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Supreme Court SCOTUS photo by David Lat* Some observers do not appreciate the U.S. Supreme Court’s recent Delphic pronouncements on a slew of hot-button issues. [New York Times]

* The New York Court of Appeals does international banks a solid — but is it bad policy? [Reuters]

* Fired Canadian radio host Jian Ghomeshi hires Dentons to sue CBC, which dismissed him over allegations of sexual misconduct. [American Lawyer]

* Is post-Citizens United money polluting judicial elections? [New York Times via How Appealing]

* An Englishman sues Sotheby’s, alleging that the auction house negligently failed to inform him that a painting he sold through Sotheby’s was by Caravaggio and worth millions. [BBC]

* If you’re a lawyer looking for extra income, check out Avvo’s new service, which offers consumers on-demand legal advice for a fixed fee. [Law Sites via ABA Journal]

* Is it reversible error for a judge to refuse to ask voir dire questions related to sexual-preference prejudices? [Southern District of Florida via How Appealing]

Left to right (but not in ideological terms): Justice Samuel Alito, Justice Sonia Sotomayor, and Justice Clarence Thomas.

Left to right (but not in ideological terms): Justice Samuel Alito, Justice Sonia Sotomayor, and Justice Clarence Thomas.

The day before he got turned away from Sunday brunch, Justice Samuel Alito and two of his Supreme Court colleagues, Justice Clarence Thomas and Justice Sonia Sotomayor, received Yale Law School’s Award of Merit for their contributions to the legal profession. The three justices then participated in a great joint interview conducted by Professor Kate Stith.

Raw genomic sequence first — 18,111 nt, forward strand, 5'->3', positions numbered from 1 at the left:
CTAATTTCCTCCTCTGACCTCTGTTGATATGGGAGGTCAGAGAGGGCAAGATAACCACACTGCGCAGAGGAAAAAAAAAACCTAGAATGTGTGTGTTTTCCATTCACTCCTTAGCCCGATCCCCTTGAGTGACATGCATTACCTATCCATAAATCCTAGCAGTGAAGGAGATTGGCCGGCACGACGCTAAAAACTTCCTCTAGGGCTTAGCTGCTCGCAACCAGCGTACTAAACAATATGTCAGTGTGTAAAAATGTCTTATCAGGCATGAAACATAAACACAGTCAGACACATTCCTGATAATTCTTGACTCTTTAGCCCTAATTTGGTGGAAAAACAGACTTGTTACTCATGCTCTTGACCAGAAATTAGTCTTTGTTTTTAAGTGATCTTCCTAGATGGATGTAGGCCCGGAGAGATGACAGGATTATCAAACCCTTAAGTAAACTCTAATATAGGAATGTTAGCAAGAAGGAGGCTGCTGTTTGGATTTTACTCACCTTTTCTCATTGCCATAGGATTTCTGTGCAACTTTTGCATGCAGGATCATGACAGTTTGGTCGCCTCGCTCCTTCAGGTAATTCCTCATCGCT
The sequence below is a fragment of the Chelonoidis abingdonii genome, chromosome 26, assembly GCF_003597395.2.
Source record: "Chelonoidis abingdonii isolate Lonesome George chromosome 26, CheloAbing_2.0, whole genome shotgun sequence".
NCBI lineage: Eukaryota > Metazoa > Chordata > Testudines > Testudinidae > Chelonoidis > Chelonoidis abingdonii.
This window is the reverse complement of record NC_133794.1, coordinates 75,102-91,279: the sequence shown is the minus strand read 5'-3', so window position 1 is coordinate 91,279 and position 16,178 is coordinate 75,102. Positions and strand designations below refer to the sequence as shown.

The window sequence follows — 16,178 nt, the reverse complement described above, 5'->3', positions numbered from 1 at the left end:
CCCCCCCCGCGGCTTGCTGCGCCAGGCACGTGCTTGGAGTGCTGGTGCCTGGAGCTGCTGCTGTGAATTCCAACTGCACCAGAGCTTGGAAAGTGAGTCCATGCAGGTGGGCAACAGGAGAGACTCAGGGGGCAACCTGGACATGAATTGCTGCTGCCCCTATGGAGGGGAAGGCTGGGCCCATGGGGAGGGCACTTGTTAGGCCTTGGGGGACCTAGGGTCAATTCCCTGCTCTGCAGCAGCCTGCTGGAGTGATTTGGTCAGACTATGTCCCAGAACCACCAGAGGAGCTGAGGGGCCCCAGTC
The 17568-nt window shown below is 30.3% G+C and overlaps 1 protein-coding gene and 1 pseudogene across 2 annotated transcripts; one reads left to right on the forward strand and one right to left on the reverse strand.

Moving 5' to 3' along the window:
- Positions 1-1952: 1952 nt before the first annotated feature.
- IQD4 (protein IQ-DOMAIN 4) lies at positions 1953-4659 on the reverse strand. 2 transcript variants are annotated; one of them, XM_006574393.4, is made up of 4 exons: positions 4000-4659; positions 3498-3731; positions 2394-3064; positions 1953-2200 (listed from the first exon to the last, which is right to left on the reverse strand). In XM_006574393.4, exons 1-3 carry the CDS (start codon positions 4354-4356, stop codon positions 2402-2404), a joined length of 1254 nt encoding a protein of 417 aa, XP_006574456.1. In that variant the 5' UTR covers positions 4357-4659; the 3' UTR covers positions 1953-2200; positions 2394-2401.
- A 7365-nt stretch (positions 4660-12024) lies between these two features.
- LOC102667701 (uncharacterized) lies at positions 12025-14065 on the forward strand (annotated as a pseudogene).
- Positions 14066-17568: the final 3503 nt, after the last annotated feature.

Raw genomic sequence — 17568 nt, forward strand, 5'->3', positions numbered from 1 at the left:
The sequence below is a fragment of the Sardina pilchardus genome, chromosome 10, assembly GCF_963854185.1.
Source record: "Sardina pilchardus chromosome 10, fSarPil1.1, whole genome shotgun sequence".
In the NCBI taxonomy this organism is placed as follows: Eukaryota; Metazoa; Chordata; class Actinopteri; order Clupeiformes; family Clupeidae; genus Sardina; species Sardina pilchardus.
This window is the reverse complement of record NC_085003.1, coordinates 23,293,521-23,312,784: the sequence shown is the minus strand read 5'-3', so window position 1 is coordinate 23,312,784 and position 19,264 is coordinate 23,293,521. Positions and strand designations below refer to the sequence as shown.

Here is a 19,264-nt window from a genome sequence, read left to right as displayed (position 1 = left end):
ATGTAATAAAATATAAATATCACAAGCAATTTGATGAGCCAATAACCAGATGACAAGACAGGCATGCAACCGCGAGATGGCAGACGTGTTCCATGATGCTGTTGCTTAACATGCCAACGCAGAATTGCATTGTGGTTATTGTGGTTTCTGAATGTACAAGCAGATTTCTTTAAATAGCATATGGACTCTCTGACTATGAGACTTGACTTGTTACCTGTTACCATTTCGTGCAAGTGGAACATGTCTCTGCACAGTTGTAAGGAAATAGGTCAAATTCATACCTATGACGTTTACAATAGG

We covered the proceedings on Twitter (see @ATLblog and @DavidLat), and we shared with you write-ups from Adam Liptak of the New York Times, Robert Barnes of the Washington Post, and Tony Mauro of the Legal Times. But for the SCOTUS devotees among you who are not yet satisfied, keep reading for even more about this very special event….

double red triangle arrows Continue reading “An Afternoon With Three Supreme Court Justices”

Supreme Court Justice Seamus McCaffrey* After being temporarily suspended as part of “Porngate” for trafficking in “highly demeaning portrayals of members of various segments of the population, including women, elderly persons, and uniformed school girls,” Seamus McCaffrey retires from the Pennsylvania Supreme Court. [Philadelphia Daily News]

* A group of women lawyers in Miami has called for NBC to cancel Bad Judge because it “depicts a female judge as unethical, lazy, crude, hyper-sexualized, and unfit to hold such an esteemed position of power.” Indeed there’s no place for depicting women judges that way on TV. Especially when Miami is perfectly capable of depicting them that way in real life. [Crushable]

* Epic trademark infringement. [Legal Cheek]

* Crazy pro se guy slapped down in Canada. [Lowering the Bar]

* While almost everyone else is seeing lower applications, USC Law saw a 5 percent bump. [USC Gould School of Law]

* Stanford and Dartmouth in hot water over election law charges in Montana. Apparently piercing the imaginary veil of non-partisanship in judicial elections is the problem and not the whole idea of judicial elections in the first place. [Montana Standard]


American football Superbowl gamblingLast week, New Jersey Governor Chris Cristie signed a bill repealing New Jersey’s ban on sports gambling. For a few, glorious days, it appeared that New Jersey was governed by a man elected Governor, and not by the NFL and other sports leagues.

But then, U.S. District Judge Michael Shipp granted a temporary restraining order preventing the repeal from going into effect…

double red triangle arrows Continue reading “Sports Leagues Block Sports Betting, Become De Facto State Governors”

Justice Breyer at the 92nd Street Y.

Justice Breyer at the 92nd Street Y.